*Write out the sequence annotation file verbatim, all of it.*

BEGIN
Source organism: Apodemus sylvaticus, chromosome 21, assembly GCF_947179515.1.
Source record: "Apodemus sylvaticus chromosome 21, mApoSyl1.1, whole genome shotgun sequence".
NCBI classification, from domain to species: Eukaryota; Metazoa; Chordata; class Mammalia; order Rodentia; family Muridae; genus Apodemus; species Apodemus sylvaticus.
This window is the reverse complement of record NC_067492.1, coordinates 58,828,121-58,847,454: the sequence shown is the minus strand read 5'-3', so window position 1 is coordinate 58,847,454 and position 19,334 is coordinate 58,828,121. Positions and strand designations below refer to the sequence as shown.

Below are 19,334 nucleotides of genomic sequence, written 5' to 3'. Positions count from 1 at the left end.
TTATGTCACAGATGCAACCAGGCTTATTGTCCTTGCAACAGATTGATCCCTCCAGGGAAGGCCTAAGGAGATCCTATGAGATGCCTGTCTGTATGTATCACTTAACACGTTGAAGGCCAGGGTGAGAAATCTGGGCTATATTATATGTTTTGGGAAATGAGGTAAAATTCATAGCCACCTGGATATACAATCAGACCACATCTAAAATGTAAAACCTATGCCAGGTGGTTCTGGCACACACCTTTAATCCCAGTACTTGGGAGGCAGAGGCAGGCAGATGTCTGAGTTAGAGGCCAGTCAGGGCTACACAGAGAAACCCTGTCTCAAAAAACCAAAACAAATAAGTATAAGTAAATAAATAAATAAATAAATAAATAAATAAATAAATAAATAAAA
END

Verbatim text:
Source organism: Apodemus sylvaticus, chromosome 21, assembly GCF_947179515.1.
Source record: "Apodemus sylvaticus chromosome 21, mApoSyl1.1, whole genome shotgun sequence".
NCBI classification, from domain to species: Eukaryota; Metazoa; Chordata; class Mammalia; order Rodentia; family Muridae; genus Apodemus; species Apodemus sylvaticus.
This window is the reverse complement of record NC_067492.1, coordinates 58,828,121-58,847,454: the sequence shown is the minus strand read 5'-3', so window position 1 is coordinate 58,847,454 and position 19,334 is coordinate 58,828,121. Positions and strand designations below refer to the sequence as shown.

Below are 19,334 nucleotides of genomic sequence, written 5' to 3'. Positions count from 1 at the left end.
TTATGTCACAGATGCAACCAGGCTTATTGTCCTTGCAACAGATTGATCCCTCCAGGGAAGGCCTAAGGAGATCCTATGAGATGCCTGTCTGTATGTATCACTTAACACGTTGAAGGCCAGGGTGAGAAATCTGGGCTATATTATATGTTTTGGGAAATGAGGTAAAATTCATAGCCACCTGGATATACAATCAGACCACATCTAAAATGTAAAACCTATGCCAGGTGGTTCTGGCACACACCTTTAATCCCAGTACTTGGGAGGCAGAGGCAGGCAGATGTCTGAGTTAGAGGCCAGTCAGGGCTACACAGAGAAACCCTGTCTCAAAAAACCAAAACAAATAAGTATAAGTAAATAAATAAATAAATAAATAAATAAATAAATAAATAAATAAAA